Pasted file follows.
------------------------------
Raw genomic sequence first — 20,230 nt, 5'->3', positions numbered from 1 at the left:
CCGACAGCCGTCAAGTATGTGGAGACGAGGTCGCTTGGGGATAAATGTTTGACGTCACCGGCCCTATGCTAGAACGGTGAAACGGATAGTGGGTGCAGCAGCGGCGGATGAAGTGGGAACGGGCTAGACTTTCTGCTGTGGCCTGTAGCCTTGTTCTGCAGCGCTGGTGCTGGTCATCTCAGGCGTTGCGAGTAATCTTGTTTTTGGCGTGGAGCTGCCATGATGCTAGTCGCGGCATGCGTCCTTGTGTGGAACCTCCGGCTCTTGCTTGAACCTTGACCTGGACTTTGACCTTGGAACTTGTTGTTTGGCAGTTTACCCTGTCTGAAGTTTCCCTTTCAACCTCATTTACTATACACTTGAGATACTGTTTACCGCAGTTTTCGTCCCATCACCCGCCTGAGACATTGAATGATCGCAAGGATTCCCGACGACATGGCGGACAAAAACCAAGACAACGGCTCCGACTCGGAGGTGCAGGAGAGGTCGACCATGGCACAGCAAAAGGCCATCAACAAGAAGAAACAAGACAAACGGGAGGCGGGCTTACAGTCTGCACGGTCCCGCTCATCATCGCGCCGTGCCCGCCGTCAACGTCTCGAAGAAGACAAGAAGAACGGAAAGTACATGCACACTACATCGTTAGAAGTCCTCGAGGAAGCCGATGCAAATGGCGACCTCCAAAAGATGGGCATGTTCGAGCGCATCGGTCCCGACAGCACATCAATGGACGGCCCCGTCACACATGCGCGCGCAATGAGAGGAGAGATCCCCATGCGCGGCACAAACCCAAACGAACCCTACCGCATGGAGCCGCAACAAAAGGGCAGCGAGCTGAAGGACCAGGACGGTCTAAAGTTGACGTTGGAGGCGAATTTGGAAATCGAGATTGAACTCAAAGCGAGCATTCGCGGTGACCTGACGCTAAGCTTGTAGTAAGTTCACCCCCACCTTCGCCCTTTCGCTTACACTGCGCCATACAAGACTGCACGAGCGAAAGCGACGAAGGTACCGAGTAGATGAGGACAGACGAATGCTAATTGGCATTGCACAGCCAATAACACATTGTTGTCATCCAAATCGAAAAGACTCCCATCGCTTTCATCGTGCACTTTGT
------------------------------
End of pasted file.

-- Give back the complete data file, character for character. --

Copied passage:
Raw genomic sequence first — 20,230 nt, 5'->3', positions numbered from 1 at the left:
CCGACAGCCGTCAAGTATGTGGAGACGAGGTCGCTTGGGGATAAATGTTTGACGTCACCGGCCCTATGCTAGAACGGTGAAACGGATAGTGGGTGCAGCAGCGGCGGATGAAGTGGGAACGGGCTAGACTTTCTGCTGTGGCCTGTAGCCTTGTTCTGCAGCGCTGGTGCTGGTCATCTCAGGCGTTGCGAGTAATCTTGTTTTTGGCGTGGAGCTGCCATGATGCTAGTCGCGGCATGCGTCCTTGTGTGGAACCTCCGGCTCTTGCTTGAACCTTGACCTGGACTTTGACCTTGGAACTTGTTGTTTGGCAGTTTACCCTGTCTGAAGTTTCCCTTTCAACCTCATTTACTATACACTTGAGATACTGTTTACCGCAGTTTTCGTCCCATCACCCGCCTGAGACATTGAATGATCGCAAGGATTCCCGACGACATGGCGGACAAAAACCAAGACAACGGCTCCGACTCGGAGGTGCAGGAGAGGTCGACCATGGCACAGCAAAAGGCCATCAACAAGAAGAAACAAGACAAACGGGAGGCGGGCTTACAGTCTGCACGGTCCCGCTCATCATCGCGCCGTGCCCGCCGTCAACGTCTCGAAGAAGACAAGAAGAACGGAAAGTACATGCACACTACATCGTTAGAAGTCCTCGAGGAAGCCGATGCAAATGGCGACCTCCAAAAGATGGGCATGTTCGAGCGCATCGGTCCCGACAGCACATCAATGGACGGCCCCGTCACACATGCGCGCGCAATGAGAGGAGAGATCCCCATGCGCGGCACAAACCCAAACGAACCCTACCGCATGGAGCCGCAACAAAAGGGCAGCGAGCTGAAGGACCAGGACGGTCTAAAGTTGACGTTGGAGGCGAATTTGGAAATCGAGATTGAACTCAAAGCGAGCATTCGCGGTGACCTGACGCTAAGCTTGTAGTAAGTTCACCCCCACCTTCGCCCTTTCGCTTACACTGCGCCATACAAGACTGCACGAGCGAAAGCGACGAAGGTACCGAGTAGATGAGGACAGACGAATGCTAATTGGCATTGCACAGCCAATAACACATTGTTGTCATCCAAATCGAAAAGACTCCCATCGCTTTCATCGTGCACTTTGT